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Fraser's Scottish Annual
The Early Music of Scotland


THE secular music of Scotland was greatly improved by the ingenuity of one of her monarchs, James I., who seems to have been born to excel in every art and science to which he applied his mind. Walter Bower, Abbot of Inch-calm, who was intimately acquainted with that prince, assures us that he excelled all mankind, both in vocal and instrumental music; and that he played on eight different instruments (which he names), and especially on the harp, with such exquisite skill that he seemed to be inspired. King James was not only an excellent performer, but also a capital composer, both of sacred and secular music; and his fame on that account was extensive, and of long duration. About a century after his death he was celebrated in Italy as the inventor of a new and pleasing kind of melody, which had been admired and imitated in that country. This appears from the following testimony of Alessandro Tassoni, a writer who was well informed and of undoubted credit: "We may reckon among us moderns, James King of Scotland, who not only composed many sacred pieces of vocal music, but also of himself invented a new kind of music, plaintive and melancholy, different from all other; in which he hath been imitated by Carlo Gesualdo, prince of Venosa, who, in our age, hath improved music with new and admirable inventions." As the prince of Venosa imitated King James, the other musicians of Italy imitated the prince of Venosa. "The most noble Carlo Gesualdo, the prince of musicians of our age, introduced such a style of modulation, that other musicians yielded the preference to him; and all singers and players on stringed instruments, laying aside that of others, everywhere embraced his." All the lovers, therefore, of Italian or of Scotch music, are much indebted to the admirable genius of King James I., who, in the gloom and solitude of a prison, invented a new kind of music, plaintive indeed, and suited to his situation, but at the same time so sweet and soothing that it hath given pleasure to millions in every succeeding age.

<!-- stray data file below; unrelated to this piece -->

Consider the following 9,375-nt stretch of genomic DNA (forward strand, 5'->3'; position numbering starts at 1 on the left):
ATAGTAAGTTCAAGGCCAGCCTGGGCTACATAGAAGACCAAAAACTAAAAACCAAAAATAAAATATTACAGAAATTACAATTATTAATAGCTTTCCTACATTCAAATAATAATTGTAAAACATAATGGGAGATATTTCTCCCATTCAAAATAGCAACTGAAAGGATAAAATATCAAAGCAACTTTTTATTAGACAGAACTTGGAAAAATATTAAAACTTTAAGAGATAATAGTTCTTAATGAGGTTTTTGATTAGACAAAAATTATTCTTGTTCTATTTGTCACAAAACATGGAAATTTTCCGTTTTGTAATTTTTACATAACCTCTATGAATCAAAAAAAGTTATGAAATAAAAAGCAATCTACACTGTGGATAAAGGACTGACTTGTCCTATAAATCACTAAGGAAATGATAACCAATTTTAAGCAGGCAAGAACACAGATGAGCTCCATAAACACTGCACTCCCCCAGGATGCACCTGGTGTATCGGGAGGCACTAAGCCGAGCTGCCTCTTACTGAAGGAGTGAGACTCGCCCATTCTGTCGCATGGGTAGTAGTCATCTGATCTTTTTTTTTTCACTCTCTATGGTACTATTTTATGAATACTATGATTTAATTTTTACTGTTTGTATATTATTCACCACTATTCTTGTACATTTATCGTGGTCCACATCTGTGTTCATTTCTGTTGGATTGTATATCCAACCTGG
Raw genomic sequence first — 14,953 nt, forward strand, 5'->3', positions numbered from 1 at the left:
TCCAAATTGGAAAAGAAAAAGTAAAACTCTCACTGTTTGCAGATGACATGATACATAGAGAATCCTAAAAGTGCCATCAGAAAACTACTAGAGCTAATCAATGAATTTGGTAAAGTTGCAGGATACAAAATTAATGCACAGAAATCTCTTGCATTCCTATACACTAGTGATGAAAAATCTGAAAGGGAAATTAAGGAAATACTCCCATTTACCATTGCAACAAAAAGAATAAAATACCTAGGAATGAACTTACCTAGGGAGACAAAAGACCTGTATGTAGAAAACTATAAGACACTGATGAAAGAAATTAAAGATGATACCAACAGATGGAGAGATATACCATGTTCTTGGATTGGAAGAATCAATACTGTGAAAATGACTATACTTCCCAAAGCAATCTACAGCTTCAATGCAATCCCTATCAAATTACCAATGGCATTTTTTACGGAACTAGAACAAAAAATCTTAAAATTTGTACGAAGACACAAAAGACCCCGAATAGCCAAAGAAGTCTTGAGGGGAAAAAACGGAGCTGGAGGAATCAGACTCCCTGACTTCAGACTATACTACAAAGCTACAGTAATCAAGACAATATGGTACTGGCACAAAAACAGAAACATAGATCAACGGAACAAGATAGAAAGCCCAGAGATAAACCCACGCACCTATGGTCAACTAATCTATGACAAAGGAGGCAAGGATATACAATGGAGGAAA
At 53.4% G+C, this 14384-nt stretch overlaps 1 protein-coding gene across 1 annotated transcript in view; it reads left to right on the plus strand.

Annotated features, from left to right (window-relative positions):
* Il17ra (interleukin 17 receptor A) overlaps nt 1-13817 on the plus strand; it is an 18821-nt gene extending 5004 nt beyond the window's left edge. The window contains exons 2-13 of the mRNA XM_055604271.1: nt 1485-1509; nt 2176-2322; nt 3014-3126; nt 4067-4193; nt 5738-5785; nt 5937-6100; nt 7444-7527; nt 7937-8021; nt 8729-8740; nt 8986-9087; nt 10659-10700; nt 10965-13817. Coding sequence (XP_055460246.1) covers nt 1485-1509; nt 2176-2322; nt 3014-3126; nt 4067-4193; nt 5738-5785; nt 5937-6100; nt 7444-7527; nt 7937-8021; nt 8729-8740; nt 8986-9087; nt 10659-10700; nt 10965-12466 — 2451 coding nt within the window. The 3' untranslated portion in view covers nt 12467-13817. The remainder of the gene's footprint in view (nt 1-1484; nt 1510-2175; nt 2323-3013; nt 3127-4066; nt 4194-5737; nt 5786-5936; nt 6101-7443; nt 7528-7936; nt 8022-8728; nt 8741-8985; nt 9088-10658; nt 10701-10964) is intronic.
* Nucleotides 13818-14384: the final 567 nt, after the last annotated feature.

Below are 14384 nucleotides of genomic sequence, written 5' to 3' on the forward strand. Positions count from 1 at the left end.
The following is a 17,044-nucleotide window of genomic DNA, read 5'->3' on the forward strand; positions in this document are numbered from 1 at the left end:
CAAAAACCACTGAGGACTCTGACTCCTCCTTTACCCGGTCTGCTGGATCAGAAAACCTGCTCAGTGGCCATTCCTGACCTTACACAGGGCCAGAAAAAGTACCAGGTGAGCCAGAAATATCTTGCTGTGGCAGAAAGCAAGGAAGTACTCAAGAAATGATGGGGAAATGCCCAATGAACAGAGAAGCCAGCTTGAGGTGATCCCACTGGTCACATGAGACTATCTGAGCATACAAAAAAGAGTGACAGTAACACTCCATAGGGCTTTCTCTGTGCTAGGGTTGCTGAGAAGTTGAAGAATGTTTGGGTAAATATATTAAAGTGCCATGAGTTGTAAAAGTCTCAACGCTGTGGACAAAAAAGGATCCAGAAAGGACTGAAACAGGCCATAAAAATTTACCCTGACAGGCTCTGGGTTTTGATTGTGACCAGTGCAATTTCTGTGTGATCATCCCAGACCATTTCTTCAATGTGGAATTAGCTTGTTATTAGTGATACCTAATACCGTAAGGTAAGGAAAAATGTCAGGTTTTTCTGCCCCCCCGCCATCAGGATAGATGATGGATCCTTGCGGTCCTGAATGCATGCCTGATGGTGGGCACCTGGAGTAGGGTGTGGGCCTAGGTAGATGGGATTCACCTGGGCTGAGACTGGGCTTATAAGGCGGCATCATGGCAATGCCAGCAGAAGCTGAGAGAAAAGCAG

A DRAWING-MASTER in Edinburgh who had been worrying a pupil with contemptuous remarks about his deficiency of skill in the use of the pencil, ended by saying, "ii you were to draw me, for example, tell me what part you would draw first." The pupil, with a significant meaning in his eye, looked up to his teacher's face and quietly said, "Your neck, sir."

A RICH elder put half a crown on the plate one Sunday by mistake, instead of the usual penny. The plate was guarded by two brother elders, and he felt that he could not rectify his error, but he afterwards thus described his conduct: "I said, 'Gentlemen, it's dune noo, and it will no' be lifted'; but I booed to them for twenty-nine Sundays after that."


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